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Main LCD display

The 995's rear LCD appears to be the same unit used on the 990. While good in itself it's no match for the much brighter LCD's used on (say) Sony or Canon digital cameras.

Nikon still haven't listened to us reviewers or owners, there's STILL no anti-reflective coating over the LCD... Sorry, but there's no excuse and for this Nikon lose points.

There's plenty of information provided on the LCD, which is covered later in this review.

The 995's LCD provides a frame coverage of 98% horizontally and 96% vertically (or approx. 2010 x 1482 pixels), anchored at the bottom left corner of the frame.


Viewfinder

The 995's viewfinder is the same disappointing "optical tunnel" we find on so many compact digital cameras. On the positive side, it does have a dioptre adjustment, central focus area / metering area brackets and parallax correction lines (which indicate the top corner of the frame at close focus distances). The 995's viewfinder provides only 82% frame coverage (approx. 1690 x 1268 pixels).

The lights beside the viewfinder indicate:

  Flash ready
  Flash recommended (shake warning)
  Flash charging
AF  Focus good, ready to shoot
AF  Focus bad, cannot auto focus
AF  Taking photo
AF  Digital zoom
AF  3:2 Recording size


Battery Compartment

The Coolpix 880 was the first Coolpix digital camera not to use AA batteries, it instead used 2CR5 Lithium or Nikon's own EN-EL1 Lithium-Ion rechargeable (which was an option for the 880). So it wouldn't have been difficult of us to predict that this was a chosen path for Nikon, and indeed the 995 follows this trend, it takes the EN-EL1 Lithium-Ion rechargeable (supplied with the camera) or the 2CR5 "standard" Lithium battery. The compartment is therefore a different shape than the 990 giving the hand grip a flatter profile.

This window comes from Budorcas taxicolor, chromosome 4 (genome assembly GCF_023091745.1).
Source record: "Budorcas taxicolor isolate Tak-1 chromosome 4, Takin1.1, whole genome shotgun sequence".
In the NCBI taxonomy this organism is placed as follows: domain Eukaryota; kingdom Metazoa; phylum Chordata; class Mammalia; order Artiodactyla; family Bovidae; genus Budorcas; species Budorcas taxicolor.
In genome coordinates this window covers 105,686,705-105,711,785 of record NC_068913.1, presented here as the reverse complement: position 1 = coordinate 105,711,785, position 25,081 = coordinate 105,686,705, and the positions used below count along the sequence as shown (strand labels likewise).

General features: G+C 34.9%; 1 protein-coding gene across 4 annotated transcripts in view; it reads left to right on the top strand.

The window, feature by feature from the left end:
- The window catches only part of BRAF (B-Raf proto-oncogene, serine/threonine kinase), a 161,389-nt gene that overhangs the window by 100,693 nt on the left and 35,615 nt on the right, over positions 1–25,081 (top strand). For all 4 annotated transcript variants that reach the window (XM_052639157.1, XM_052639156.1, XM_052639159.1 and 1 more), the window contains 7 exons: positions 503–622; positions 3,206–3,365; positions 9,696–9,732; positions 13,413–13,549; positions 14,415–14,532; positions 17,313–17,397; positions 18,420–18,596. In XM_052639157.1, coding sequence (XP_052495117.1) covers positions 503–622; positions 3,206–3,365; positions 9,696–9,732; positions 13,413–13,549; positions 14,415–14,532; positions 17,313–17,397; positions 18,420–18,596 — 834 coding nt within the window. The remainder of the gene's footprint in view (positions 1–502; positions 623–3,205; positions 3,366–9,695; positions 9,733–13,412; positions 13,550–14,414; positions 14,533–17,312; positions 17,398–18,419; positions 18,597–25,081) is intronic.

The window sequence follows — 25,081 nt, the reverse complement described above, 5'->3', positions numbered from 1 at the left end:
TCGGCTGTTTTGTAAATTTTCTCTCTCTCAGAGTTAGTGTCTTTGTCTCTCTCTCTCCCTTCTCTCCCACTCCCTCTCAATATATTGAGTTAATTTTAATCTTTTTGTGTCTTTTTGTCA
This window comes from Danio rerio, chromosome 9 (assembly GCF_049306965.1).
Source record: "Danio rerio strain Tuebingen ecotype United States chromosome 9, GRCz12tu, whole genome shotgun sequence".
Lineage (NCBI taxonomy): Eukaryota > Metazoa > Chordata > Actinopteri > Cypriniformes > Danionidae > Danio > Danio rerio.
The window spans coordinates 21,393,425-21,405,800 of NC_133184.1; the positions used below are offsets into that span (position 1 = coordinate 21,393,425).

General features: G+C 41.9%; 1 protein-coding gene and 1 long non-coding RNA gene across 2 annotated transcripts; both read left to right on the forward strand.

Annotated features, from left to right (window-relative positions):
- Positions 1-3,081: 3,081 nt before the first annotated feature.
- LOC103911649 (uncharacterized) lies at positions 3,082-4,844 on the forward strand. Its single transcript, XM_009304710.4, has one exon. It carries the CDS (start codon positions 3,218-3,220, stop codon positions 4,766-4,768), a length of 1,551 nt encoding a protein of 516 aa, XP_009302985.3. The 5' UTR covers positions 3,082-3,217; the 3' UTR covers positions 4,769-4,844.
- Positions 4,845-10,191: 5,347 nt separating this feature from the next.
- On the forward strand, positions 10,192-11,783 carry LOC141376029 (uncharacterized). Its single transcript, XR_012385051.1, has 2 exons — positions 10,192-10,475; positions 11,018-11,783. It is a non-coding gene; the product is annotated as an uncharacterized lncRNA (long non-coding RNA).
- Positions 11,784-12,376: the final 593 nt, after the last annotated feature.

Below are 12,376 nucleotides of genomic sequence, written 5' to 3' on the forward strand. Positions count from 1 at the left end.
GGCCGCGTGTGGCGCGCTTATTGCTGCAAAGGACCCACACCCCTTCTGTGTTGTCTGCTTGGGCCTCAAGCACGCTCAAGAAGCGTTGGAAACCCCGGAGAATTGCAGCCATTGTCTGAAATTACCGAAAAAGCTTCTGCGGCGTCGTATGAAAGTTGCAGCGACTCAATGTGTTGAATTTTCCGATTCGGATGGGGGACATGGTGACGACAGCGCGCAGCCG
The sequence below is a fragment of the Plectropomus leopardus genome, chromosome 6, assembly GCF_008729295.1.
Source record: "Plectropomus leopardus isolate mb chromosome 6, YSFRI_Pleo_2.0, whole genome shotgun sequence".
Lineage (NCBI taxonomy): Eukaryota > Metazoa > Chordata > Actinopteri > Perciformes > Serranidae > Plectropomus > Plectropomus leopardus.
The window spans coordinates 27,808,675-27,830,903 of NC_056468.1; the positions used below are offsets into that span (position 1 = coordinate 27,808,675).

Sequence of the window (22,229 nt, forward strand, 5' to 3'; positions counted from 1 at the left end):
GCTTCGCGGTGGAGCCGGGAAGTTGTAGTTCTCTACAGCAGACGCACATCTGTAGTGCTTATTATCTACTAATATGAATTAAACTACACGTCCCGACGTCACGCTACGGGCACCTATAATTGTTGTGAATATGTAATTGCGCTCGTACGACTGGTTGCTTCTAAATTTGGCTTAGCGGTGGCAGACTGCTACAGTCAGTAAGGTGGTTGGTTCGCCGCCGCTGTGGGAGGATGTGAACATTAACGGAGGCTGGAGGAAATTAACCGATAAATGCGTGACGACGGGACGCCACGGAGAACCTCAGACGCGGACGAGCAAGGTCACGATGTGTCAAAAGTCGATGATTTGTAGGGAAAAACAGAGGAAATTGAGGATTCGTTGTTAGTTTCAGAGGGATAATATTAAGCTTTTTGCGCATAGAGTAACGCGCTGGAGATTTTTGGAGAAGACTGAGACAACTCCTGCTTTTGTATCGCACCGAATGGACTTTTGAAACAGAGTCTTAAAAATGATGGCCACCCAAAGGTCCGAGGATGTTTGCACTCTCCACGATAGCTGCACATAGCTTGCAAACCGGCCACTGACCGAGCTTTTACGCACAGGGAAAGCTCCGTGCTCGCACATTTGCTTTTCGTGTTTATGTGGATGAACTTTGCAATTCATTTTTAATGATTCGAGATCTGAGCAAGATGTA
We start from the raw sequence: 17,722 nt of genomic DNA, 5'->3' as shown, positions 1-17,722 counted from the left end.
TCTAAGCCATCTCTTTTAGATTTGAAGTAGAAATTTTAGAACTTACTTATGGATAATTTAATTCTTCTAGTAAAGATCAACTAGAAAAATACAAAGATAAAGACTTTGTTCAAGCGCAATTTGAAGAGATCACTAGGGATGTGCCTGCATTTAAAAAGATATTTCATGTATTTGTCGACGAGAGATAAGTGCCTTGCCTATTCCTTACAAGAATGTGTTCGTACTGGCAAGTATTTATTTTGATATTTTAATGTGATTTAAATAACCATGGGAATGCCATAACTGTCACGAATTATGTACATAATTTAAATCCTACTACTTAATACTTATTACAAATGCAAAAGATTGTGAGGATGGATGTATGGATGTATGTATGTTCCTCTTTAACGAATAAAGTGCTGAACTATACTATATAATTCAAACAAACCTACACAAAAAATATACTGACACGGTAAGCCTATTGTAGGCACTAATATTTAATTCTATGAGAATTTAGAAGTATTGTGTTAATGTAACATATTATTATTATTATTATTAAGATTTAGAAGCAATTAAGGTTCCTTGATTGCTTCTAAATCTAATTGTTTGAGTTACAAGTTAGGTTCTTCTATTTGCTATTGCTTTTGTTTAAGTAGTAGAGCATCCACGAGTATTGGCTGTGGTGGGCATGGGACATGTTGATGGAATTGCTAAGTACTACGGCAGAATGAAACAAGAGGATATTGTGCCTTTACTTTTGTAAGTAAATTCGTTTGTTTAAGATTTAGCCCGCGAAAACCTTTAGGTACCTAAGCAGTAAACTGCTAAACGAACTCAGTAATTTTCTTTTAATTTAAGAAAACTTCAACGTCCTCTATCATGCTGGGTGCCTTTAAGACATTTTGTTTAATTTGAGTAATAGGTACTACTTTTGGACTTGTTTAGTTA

Battery and Charger

As I mentioned above, the 995 is supplied with the MH-50 battery charger (input 100-240 VAC, 50/60 Hz) and one EN-EL1 Lithium-Ion rechargeable battery which is rated as 7.4 V 650 mAh (4.8 Wh). It will be interesting to see how well the 995 lasts on this battery, which only provides about 60% of the power of comparable rechargeable batteries, especially considering that the 995 isn't much different than last year's 990 which required a good set of NiMH to have any lasting power.

Battery Camera* Type Output (V / mAh) Power (Wh) Weight
Canon NB-1L IXUS 300 Li-Ion 3.7 V 680 mAh 2.5 Wh 28 g (1.0 oz)
Fujifilm NP-80 6800Z Li-Ion 3.7 V 1100 mAh 4.1 Wh ?
Nikon EN-EL1 995 Li-Ion 7.4 V 650 mAh 4.8 Wh 43 g (1.5 oz)
4 x AA GP NiMH 1600 990 NiMH 4.8 V 1600 mAh 7.7 Wh 105 g (3.7 oz)
Canon BP-511 G1 Li-Ion 7.4 V 1100 mAh 8.1 Wh 76 g (2.7 oz)
Sony NP-FM50 DSC-S75 Li-Ion 7.2 V 1200 mAh 8.6 Wh 76 g (2.7 oz)

* Camera is listed as an example, this battery may also be used in other models

Looking at the table above it should be fairly clear that you'll almost definitely need a spare EN-EL1 in your camera bag (we'll test this later). The camera can also optionally take the fairly widely available 2CR5 Lithium non-rechargeable battery (image on the right below).


Compact Flash compartment

The Compact Flash compartment on the 995 is different from that found on the 990 in several respects. First, it's located further forward in the side of the camera. Secondly, cards are inserted with their front to the front of the camera ("finger lip" to the back - something we requested in our 990 review) and probably most significantly, it's now Type II compatible, that means it's 5 mm across compared to the 3.3 mm of a Type I slot it can take either Type I or Type II cards.

There's currently a bit of confusion about whether the 995 is Microdrive compatible or not, some Nikon literature clearly says "NOT compatible with the IBM Microdrive". Verbally however we've been told that it is compatible only with the newer 512 MB or 1 GB Microdrives (the "MK II" drives). So far we've deliberately used a 1 GB drive almost exclusively in the camera to attempt to ascertain reliability, and so far I'm happy to report that we've had no problems.

One slightly concerning detail is that Nikon appear to have stuck to the same plastic door mechanism and retention clip. This clip broke on our 990 within a few weeks, and although I haven't seen this problem widely reported, it is the single "cheapest" component in the overall camera design and probably the first to fail.

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